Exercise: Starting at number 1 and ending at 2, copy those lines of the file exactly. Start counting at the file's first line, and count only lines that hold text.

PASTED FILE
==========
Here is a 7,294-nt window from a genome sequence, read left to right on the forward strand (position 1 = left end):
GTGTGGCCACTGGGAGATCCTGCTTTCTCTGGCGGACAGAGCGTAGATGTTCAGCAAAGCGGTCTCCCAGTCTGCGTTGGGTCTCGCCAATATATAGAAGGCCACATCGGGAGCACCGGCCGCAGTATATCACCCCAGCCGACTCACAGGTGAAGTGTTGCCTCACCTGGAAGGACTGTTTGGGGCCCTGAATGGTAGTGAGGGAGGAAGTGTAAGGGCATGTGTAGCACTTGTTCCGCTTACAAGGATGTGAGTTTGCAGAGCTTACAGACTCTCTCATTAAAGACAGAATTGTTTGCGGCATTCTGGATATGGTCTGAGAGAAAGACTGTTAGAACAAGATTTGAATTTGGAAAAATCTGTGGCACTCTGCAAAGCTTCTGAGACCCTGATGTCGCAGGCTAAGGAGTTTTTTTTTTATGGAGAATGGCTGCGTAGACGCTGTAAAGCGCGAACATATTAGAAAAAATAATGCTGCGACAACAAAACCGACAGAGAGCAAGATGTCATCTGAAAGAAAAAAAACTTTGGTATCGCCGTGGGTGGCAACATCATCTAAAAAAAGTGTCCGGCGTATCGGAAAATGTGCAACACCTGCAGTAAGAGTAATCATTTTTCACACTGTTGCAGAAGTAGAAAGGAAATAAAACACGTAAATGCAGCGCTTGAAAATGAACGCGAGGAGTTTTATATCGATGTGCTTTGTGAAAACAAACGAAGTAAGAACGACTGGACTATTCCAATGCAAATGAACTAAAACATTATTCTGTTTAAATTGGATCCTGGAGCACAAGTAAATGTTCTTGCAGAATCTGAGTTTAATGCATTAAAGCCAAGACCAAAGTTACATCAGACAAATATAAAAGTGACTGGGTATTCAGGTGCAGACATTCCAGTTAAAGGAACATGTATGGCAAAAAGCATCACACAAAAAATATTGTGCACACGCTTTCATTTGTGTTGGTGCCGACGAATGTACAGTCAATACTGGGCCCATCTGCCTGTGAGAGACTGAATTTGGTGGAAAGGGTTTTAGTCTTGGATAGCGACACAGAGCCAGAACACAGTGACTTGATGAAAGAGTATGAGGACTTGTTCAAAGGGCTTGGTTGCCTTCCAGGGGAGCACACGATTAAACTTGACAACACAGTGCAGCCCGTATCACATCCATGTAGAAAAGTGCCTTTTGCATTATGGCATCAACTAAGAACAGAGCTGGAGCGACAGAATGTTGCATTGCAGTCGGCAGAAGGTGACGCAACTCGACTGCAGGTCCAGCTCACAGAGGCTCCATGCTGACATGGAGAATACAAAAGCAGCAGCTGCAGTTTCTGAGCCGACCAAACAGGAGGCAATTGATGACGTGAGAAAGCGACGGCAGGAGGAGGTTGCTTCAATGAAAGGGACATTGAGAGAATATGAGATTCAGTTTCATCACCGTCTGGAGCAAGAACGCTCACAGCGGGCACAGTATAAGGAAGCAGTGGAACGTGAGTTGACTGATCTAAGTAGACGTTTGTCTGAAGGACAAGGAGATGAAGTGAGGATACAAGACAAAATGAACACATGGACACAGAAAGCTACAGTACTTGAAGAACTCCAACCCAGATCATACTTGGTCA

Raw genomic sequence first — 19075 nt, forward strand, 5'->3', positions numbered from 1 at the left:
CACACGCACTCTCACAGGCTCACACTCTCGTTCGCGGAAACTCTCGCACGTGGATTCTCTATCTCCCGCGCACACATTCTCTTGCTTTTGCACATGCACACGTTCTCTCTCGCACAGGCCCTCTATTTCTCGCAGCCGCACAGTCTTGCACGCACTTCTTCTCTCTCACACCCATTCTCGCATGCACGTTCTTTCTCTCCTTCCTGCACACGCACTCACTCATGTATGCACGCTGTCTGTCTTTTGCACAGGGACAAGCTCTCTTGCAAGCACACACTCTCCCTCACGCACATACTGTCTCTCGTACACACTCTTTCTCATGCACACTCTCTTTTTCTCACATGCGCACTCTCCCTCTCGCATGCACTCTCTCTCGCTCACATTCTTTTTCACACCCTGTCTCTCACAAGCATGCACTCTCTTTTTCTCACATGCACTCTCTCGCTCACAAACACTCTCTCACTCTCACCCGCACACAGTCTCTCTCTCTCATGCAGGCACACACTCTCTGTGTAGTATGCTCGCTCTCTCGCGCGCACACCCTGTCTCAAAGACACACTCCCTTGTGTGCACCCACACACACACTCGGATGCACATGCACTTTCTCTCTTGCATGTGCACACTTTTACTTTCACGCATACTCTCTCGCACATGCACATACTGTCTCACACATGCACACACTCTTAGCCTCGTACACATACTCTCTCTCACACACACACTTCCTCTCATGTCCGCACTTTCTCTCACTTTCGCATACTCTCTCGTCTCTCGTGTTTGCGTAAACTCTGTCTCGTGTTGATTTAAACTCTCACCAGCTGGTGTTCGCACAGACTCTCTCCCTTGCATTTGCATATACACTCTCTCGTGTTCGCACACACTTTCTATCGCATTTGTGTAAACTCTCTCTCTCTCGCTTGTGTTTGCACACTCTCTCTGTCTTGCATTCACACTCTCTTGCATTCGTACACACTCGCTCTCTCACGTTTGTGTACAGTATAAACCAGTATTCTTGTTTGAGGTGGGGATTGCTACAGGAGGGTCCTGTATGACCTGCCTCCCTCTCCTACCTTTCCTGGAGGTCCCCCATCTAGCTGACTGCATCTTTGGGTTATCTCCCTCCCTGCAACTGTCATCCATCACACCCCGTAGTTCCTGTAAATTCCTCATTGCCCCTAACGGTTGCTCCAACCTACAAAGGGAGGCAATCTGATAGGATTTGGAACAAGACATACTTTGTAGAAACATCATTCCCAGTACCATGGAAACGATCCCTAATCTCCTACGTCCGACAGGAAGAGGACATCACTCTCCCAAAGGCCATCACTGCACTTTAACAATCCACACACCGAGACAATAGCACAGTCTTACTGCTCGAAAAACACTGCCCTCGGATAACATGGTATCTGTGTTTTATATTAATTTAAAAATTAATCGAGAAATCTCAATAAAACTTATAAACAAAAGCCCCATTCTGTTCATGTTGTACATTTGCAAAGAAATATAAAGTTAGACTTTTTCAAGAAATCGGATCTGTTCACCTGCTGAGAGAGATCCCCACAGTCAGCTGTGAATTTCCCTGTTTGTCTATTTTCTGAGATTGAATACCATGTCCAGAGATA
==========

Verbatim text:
Here is a 7,294-nt window from a genome sequence, read left to right on the forward strand (position 1 = left end):
GTGTGGCCACTGGGAGATCCTGCTTTCTCTGGCGGACAGAGCGTAGATGTTCAGCAAAGCGGTCTCCCAGTCTGCGTTGGGTCTCGCCAATATATAGAAGGCCACATCGGGAGCACCGGCCGCAGTATATCACCCCAGCCGACTCACAGGTGAAGTGTTGCCTCACCTGGAAGGACTGTTTGGGGCCCTGAATGGTAGTGAGGGAGGAAGTGTAAGGGCATGTGTAGCACTTGTTCCGCTTACAAGGATGTGAGTTTGCAGAGCTTACAGACTCTCTCATTAAAGACAGAATTGTTTGCGGCATTCTGGATATGGTCTGAGAGAAAGACTGTTAGAACAAGATTTGAATTTGGAAAAATCTGTGGCACTCTGCAAAGCTTCTGAGACCCTGATGTCGCAGGCTAAGGAGTTTTTTTTTTATGGAGAATGGCTGCGTAGACGCTGTAAAGCGCGAACATATTAGAAAAAATAATGCTGCGACAACAAAACCGACAGAGAGCAAGATGTCATCTGAAAGAAAAAAAACTTTGGTATCGCCGTGGGTGGCAACATCATCTAAAAAAAGTGTCCGGCGTATCGGAAAATGTGCAACACCTGCAGTAAGAGTAATCATTTTTCACACTGTTGCAGAAGTAGAAAGGAAATAAAACACGTAAATGCAGCGCTTGAAAATGAACGCGAGGAGTTTTATATCGATGTGCTTTGTGAAAACAAACGAAGTAAGAACGACTGGACTATTCCAATGCAAATGAACTAAAACATTATTCTGTTTAAATTGGATCCTGGAGCACAAGTAAATGTTCTTGCAGAATCTGAGTTTAATGCATTAAAGCCAAGACCAAAGTTACATCAGACAAATATAAAAGTGACTGGGTATTCAGGTGCAGACATTCCAGTTAAAGGAACATGTATGGCAAAAAGCATCACACAAAAAATATTGTGCACACGCTTTCATTTGTGTTGGTGCCGACGAATGTACAGTCAATACTGGGCCCATCTGCCTGTGAGAGACTGAATTTGGTGGAAAGGGTTTTAGTCTTGGATAGCGACACAGAGCCAGAACACAGTGACTTGATGAAAGAGTATGAGGACTTGTTCAAAGGGCTTGGTTGCCTTCCAGGGGAGCACACGATTAAACTTGACAACACAGTGCAGCCCGTATCACATCCATGTAGAAAAGTGCCTTTTGCATTATGGCATCAACTAAGAACAGAGCTGGAGCGACAGAATGTTGCATTGCAGTCGGCAGAAGGTGACGCAACTCGACTGCAGGTCCAGCTCACAGAGGCTCCATGCTGACATGGAGAATACAAAAGCAGCAGCTGCAGTTTCTGAGCCGACCAAACAGGAGGCAATTGATGACGTGAGAAAGCGACGGCAGGAGGAGGTTGCTTCAATGAAAGGGACATTGAGAGAATATGAGATTCAGTTTCATCACCGTCTGGAGCAAGAACGCTCACAGCGGGCACAGTATAAGGAAGCAGTGGAACGTGAGTTGACTGATCTAAGTAGACGTTTGTCTGAAGGACAAGGAGATGAAGTGAGGATACAAGACAAAATGAACACATGGACACAGAAAGCTACAGTACTTGAAGAACTCCAACCCAGATCATACTTGGTCA